Regarding the economic relations between Turkey and the EU, official Ankara will demonstrate the consideration of interests of official Brussels on diversification of transit and supply of energy resources. After all, official Ankara is encouraged by the fact that the Turkish Stream and the Southern Gas Corridor projects are intended for oil and natural gas supplies to Europe. And the deterioration of relations with the EU is not in the interests of the ruling AKP, led by TR Erdogan and, accordingly, the business circles of the republic.
Frontex European Frontier Service states as a matter of fact the cessation of the mass influx of refugees, etc. The "Balkan route" through Turkey. According to Frontex, the vast majority of illegals today comes not from Turkey but from Libya. Basically, the "Libyan route" is used by refugees from West Africa and the Horn of Africa (Eritrea, Senegal, The Gambia, Ivory Coast and Niger). Moreover, at the request of Greece, Frontex has decided on an urgent border intervention - in the coming days up to 1500 agency officers with their equipment should arrive (already partially arriving). In other words, the EU's exit from the pressure of illegal migrants from the Middle and Middle East region counteracts the threat of a possible official Ankara withdrawal from the EU refugee agreement.
Even if Turkey comes out of a migrant agreement signed with the EU in 2016, it is unlikely that refugee flows will threaten Europe into unmanageable chaos. Cessation of ceasefire is now in place in the Syrian province of Idlib. Neither the Turkish nor the Syrian units or the Russian Air Force do not carry out combat missions and do not fire artillery. The resumption of the Turkish military operation "Spring Shield" in Idlib province, as a forced measure to contain B.Al-Assad's forces, could destabilize the migration situation in Europe.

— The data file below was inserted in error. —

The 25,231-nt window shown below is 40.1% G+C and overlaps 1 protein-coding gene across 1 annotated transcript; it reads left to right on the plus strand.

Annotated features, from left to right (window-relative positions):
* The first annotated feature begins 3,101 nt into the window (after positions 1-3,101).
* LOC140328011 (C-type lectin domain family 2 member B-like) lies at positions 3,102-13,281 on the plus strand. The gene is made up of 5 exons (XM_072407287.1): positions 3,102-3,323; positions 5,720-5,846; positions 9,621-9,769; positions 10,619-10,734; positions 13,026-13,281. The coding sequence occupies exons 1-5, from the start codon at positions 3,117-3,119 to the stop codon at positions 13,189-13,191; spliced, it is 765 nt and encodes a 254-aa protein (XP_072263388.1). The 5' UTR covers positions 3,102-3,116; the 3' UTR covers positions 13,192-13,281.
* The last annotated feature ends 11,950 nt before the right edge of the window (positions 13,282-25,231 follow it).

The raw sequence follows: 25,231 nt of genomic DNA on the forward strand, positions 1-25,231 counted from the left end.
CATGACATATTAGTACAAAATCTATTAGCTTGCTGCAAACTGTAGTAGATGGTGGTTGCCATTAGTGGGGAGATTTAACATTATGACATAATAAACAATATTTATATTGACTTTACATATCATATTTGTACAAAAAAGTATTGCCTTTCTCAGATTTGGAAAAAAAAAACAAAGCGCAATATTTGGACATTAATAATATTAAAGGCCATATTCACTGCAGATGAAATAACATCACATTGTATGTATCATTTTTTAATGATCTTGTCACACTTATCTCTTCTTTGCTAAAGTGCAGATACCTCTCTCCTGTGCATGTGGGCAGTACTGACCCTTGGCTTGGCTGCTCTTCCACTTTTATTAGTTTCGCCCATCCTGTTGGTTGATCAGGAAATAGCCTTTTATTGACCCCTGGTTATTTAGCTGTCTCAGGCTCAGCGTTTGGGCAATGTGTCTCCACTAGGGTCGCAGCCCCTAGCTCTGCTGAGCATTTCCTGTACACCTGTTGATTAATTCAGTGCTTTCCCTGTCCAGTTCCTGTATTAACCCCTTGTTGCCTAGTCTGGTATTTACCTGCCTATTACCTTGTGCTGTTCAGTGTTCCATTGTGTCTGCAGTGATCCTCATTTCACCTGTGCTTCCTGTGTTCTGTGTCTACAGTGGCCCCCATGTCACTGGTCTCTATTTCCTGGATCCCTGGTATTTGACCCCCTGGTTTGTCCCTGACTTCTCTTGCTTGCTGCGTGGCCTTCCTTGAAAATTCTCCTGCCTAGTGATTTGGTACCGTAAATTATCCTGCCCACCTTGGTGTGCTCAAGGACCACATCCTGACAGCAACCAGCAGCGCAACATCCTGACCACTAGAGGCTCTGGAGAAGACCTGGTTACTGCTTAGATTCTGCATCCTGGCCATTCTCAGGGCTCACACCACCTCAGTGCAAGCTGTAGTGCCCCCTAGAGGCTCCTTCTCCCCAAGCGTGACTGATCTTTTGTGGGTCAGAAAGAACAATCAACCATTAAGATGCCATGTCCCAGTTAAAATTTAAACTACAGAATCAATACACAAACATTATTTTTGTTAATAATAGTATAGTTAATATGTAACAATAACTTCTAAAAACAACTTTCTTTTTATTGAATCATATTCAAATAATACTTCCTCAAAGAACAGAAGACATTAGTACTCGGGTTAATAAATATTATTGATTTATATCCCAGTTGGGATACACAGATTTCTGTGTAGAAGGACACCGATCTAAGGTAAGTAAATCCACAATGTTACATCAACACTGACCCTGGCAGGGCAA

Russian interest in the migration crisis
In Moscow, it was probably expected that official Ankara would use the migration resource in its difficult relations with the EU. After all, the migration crisis is leading not only to a deterioration of macroeconomic stability and a decline in public security against the background of the European coronavirus, but also to a geopolitical weakening of the EU.
This factor obviously meets the geopolitical interests of the Russian Federation. Moscow seeks to resolve the Syrian crisis without EU involvement. Vladimir Putin, among other things, refused to visit Ankara on March 5 this year, where the 4-sided meeting of German Chancellor Angela Merkel, as well as the presidents of France, the Russian Federation and Turkey, was originally planned.
The Kremlin has been working on win-win situational arrangements for Syria - in 2-way (with Turkey) or 3-way (Turkey and Iran) formats. Moscow and Damascus, these agreements are strictly implemented to their advantage. And all the negative consequences of a migration crisis in the EU lie in this logic. The Kremlin will systematically seek EU recognition of B. al-Assad's regime. The migration crisis for the EU was not over. Its escalation for a time, if not stopped, must be minimized by unprecedented quarantine measures in connection with the pandemic of the coronavirus. The Russian-Turkish treaty has so far established a ceasefire on the existing line of contact between the forces of the Al-Assad regime and the Syrian armed opposition in Idlib province. The problem is that the agreement does not involve divorcing the parties and creating demilitarized zones. The line of contact has not yet been agreed and marked on the ground.
Obviously, this ceasefire in Idlib province will not last long. The military preparations for both camps continue ...
Rauf Rajabov, Orientalist, Head of Analytical Center 3RD VIEW, Baku, Azerbaijan